Jan 18, 2021

Digit Insurance becomes 2021’s first unicorn

Digit Insurance
Motor insurance
William Girling
2 min
Digit Insurance becomes 2021’s first unicorn
Digit Insurance, an insurtech startup based in India, has earned the distinction of becoming 2021’s first unicorn, achieving a valuation of US$1.9bn...

Digit Insurance, an insurtech startup based in India, has earned the distinction of becoming 2021’s first unicorn, achieving a valuation of US$1.9bn.

The company was founded in 2016 and has been gaining renown in the APAC market ever since. Winner of the 2020 ‘Asia’s best general insurance company’ award, as well as the ‘Insurance startup of the year - India’ award, Digit Insurance has already established itself as a firm customer and industry favourite.

Part of its success comes from a solid portfolio of product offerings, including a variety of motor insurance, health cover, travel, shopping and home. The company also champions a simplified approach through a smartphone-driven process that takes users only a few minutes to file a claim. 

This philosophy of ease even extends to the terms and conditions for use, which Digit Insurance has specifically refined and clarified to be comprehensible by a 15-year-old.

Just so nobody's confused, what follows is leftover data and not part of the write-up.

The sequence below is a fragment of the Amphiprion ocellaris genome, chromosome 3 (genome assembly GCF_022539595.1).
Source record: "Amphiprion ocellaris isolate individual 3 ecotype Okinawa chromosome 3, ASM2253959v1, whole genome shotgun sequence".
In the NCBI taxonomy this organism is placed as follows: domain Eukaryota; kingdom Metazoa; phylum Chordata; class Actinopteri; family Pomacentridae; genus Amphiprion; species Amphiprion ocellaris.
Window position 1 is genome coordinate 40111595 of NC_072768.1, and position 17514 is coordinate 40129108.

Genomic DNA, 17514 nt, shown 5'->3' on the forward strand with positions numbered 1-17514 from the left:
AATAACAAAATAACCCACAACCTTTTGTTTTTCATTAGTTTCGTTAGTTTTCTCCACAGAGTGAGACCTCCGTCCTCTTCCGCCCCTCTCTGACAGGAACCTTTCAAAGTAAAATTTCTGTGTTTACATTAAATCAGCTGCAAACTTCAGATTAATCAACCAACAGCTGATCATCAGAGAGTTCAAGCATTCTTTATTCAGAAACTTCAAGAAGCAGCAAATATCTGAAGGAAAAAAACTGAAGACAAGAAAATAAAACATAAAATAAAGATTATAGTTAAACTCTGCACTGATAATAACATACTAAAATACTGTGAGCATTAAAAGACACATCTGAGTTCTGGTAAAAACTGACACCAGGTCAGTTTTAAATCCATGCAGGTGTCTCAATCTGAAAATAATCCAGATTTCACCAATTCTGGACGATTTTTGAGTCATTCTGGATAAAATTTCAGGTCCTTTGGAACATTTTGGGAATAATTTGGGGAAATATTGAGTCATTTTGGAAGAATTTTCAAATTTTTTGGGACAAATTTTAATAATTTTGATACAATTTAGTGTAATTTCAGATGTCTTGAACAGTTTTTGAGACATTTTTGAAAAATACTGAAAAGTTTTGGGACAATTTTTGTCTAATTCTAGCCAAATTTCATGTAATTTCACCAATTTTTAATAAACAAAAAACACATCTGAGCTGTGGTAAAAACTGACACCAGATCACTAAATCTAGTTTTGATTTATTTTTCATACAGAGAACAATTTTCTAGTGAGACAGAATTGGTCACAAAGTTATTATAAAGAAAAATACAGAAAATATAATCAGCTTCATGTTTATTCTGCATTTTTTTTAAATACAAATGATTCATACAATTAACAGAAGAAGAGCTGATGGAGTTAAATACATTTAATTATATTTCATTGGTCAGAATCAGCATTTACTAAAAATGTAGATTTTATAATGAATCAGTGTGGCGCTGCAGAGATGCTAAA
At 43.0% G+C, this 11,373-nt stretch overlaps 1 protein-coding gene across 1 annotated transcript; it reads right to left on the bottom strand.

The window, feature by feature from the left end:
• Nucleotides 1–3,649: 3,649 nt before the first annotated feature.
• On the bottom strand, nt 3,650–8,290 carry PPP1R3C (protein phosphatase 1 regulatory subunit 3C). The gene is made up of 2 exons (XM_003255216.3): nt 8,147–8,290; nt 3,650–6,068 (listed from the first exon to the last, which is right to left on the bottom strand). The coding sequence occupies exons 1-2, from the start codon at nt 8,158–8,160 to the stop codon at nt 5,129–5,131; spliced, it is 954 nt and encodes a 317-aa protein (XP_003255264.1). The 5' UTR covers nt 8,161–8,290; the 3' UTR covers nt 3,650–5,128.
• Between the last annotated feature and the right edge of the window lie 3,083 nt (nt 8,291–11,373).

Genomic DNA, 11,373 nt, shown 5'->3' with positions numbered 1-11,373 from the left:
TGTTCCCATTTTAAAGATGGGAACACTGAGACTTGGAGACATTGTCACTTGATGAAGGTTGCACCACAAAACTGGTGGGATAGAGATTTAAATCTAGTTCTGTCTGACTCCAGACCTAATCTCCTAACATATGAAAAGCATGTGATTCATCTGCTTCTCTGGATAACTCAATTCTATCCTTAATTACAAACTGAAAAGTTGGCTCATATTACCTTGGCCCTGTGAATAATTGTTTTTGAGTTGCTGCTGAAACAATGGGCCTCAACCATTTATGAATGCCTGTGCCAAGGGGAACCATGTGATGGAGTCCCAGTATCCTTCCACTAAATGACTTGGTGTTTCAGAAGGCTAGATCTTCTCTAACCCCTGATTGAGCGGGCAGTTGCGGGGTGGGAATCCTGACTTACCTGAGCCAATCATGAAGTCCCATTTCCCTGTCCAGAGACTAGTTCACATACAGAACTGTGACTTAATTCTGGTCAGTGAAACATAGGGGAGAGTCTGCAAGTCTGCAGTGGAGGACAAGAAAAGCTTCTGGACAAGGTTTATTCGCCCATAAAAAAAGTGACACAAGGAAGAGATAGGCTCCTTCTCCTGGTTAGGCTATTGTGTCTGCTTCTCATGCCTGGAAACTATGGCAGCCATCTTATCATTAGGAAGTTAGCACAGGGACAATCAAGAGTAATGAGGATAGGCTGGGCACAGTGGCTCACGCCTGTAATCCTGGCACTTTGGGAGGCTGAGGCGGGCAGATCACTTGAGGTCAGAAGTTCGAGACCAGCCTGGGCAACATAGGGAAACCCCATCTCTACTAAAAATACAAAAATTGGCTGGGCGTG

On course to break even

Notable leaders in the startup world (including insurtech) have demonstrated that high valuations and customer acclaim do not necessarily result in immediate profitability. Digit Insurance appears to be subverting this notable blight on innovative new business.

According to an article with Money Control, the company is set to break even in the very near future, with the potential for profit beyond that. Low operating costs, large-scale equity funding and improved business metrics were credited to its overall success.